Over the last two months, 180 manatees have been found dead along the coasts of Florida. The friendly and well-loved creatures of Florida’s waters are currently being threatened by an outbreak of red tide, an algal bloom which has proved to be toxic to the species.
A harmful toxin in the algae enters the nervous system of the manatees and prevents them from being able to breathe, which then causes them to drown. Some studies show that the algae may be linked to climate change and increasing global atmospheric temperatures because the algae blooms in warm temperatures. This detrimental algae has led to a record number of manatee deaths in the last two months and will likely continue to do so for the next several months. Many scientists and veterinarians are making valiant efforts to help prevent further manatee deaths, but not all of the creatures can be saved.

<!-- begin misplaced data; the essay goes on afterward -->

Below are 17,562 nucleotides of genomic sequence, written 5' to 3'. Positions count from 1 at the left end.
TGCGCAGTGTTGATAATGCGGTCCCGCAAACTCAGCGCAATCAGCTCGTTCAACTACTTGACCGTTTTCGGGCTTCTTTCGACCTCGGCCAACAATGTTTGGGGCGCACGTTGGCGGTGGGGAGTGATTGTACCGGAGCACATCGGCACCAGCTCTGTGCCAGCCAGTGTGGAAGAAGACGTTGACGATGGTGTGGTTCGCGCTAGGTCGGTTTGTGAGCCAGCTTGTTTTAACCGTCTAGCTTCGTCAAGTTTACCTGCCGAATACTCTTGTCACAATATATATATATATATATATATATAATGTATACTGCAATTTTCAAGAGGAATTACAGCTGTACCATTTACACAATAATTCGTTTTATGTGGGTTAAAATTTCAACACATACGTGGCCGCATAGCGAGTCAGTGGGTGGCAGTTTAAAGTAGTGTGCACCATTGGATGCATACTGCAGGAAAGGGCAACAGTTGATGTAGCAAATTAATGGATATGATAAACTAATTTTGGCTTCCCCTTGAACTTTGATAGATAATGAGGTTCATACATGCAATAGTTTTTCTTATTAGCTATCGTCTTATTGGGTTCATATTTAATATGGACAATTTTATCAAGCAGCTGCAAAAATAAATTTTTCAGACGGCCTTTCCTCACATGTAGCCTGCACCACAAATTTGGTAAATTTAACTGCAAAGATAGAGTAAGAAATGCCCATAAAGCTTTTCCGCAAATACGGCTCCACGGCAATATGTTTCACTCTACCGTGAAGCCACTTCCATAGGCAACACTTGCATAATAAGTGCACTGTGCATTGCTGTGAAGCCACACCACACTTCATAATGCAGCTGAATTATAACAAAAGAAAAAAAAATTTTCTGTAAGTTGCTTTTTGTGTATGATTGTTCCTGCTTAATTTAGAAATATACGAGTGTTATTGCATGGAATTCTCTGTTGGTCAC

There are less than 5,000 Florida manatees inhabiting U.S. waters, and this number is shrinking every day. Manatees are endangered in the U.S. and protected under the Marine Mammal Protection Act and Florida Manatee Sanctuary Act. Despite this, their numbers continue to decline.
With the growing threat of extinction, it is becoming increasingly important to rescue and protect as many of these creatures as possible. These large mammals are also being threatened by various types of human activity including fishing vessel activity and recreational boating, with as many as 80 animals being killed every year in boat collisions. It is extremely important to protect this species in order to maintain the biodiversity of the oceans and the earth. We must take steps to further the protection of these creatures as well as the many other sea animals that are facing population declines and possible extinction.
This article was written and published by Oceana.org